Greece’s competitiveness slides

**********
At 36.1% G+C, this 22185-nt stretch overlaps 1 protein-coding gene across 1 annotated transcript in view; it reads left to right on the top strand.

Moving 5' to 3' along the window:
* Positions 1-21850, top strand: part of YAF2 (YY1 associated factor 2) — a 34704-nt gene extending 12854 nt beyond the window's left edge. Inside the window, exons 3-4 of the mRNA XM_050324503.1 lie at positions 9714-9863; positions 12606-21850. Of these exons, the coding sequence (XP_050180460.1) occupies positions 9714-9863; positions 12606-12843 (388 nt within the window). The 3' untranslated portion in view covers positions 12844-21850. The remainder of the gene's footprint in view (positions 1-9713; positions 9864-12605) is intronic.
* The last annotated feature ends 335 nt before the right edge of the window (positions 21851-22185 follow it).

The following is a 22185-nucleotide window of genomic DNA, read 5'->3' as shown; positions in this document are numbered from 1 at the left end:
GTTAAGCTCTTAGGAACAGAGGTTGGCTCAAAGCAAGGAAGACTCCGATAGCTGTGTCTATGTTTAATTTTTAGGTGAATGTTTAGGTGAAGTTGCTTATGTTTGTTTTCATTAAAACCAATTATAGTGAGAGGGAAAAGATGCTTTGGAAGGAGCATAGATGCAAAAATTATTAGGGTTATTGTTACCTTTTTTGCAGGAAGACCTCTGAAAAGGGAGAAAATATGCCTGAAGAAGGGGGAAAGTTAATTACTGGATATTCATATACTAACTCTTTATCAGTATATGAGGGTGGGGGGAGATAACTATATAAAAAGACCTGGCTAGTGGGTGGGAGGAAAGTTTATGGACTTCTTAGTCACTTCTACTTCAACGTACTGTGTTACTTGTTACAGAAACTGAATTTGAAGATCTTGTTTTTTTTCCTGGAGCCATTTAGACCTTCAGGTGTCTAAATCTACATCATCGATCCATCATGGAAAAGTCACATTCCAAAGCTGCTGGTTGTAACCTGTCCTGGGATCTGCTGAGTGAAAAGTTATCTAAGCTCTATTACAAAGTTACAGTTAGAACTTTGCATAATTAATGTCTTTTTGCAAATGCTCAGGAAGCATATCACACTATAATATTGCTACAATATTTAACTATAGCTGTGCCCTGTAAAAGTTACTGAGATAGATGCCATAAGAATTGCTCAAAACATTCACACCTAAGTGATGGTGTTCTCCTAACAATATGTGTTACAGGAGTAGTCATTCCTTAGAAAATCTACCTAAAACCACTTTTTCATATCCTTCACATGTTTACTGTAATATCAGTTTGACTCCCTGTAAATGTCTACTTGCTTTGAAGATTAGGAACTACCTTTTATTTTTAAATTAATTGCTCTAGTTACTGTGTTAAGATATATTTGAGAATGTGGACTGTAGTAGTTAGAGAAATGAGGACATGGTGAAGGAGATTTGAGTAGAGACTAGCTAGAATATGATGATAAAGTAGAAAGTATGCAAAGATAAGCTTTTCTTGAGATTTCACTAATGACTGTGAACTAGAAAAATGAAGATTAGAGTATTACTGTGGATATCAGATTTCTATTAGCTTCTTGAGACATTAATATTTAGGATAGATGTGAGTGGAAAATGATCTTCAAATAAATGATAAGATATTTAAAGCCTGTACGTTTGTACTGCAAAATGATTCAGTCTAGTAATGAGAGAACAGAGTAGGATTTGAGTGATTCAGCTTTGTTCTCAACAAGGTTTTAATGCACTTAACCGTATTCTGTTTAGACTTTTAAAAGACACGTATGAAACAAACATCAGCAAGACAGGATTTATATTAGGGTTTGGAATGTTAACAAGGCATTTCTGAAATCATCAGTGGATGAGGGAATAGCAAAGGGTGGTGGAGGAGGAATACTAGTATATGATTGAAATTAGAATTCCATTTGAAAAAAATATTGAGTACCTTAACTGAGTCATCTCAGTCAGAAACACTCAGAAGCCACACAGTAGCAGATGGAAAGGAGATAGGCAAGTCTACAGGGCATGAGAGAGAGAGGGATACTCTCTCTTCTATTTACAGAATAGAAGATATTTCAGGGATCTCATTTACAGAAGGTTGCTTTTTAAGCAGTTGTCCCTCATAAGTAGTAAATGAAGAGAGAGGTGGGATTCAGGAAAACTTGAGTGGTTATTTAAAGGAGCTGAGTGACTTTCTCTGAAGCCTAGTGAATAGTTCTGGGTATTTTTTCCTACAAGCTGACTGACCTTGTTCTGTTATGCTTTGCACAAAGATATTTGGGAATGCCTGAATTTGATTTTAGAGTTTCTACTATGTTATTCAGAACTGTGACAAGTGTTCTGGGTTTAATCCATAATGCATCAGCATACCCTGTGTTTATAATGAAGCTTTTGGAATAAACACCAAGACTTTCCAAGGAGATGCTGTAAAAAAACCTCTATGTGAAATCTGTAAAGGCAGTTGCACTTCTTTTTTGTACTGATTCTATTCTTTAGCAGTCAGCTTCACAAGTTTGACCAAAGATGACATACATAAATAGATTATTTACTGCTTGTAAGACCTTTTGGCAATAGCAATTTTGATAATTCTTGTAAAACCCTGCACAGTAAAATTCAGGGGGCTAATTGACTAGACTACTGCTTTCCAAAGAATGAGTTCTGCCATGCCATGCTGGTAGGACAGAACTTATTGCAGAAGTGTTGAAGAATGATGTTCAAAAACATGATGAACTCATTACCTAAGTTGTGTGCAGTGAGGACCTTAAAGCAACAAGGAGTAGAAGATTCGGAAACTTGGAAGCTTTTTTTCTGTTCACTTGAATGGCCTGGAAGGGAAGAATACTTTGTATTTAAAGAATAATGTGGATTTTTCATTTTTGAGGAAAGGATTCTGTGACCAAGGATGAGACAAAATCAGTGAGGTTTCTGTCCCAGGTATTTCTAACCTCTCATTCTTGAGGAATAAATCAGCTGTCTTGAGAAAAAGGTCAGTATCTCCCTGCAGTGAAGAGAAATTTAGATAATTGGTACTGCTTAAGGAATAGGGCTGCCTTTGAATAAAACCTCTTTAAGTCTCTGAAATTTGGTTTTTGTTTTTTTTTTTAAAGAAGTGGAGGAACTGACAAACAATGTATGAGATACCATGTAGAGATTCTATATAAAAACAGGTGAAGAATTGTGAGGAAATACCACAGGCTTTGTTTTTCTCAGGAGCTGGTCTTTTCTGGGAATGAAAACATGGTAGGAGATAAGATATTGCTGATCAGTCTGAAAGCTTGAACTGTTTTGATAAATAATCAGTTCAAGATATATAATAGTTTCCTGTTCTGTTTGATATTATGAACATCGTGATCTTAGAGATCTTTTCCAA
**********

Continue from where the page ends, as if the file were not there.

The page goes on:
Greece has fallen 10 places since last year on a world competitiveness report for the year 2009, ranking in one of the lowest positions occupied by an EU country, due to its lack of reforms and poor results on the macroeconomic front, survey results showed yesterday. A study prepared by Lausanne-based business school the International Institute for Management Development (IMD), along with the Federation of Industries of Northern Greece (SVVE), showed that Greece fell to position No 52 in a world competitiveness yearbook that assessed 57 countries. Greece lost ground from 2008 due to the inefficient implementation of government reforms, high inflation and the administration’s poor adjustment to economic developments, SVVE said in a statement. Other weak points for Greece included poor economic transparency, a widening budget deficit and the high cost of capital, it added. The USA topped the list, followed by Hong Kong and Singapore. Greece took the second-worst position among the 24 EU member states included in the survey, beating only Romania. EU members Cyprus, Malta and Latvia were not included in the survey. SVVE president Nikos Pentzos called on the government to focus on the industrial sector and become more fair in its financial dealings with businesses as a means of making the economy more competitive on a global level. «Today businesses’ cash flow is dramatically reduced, not only due to the restrictive tactics adopted by banks but also due to the inconsistent way in which the state repays money it owes,» he said. Greece’s annual performance was among the worst in the world. Other nations to slip 10 places over the 12 month period were Colombia, Taiwan and Romania. Estonia suffered the worst annual performance, slipping 12 positions from last year.

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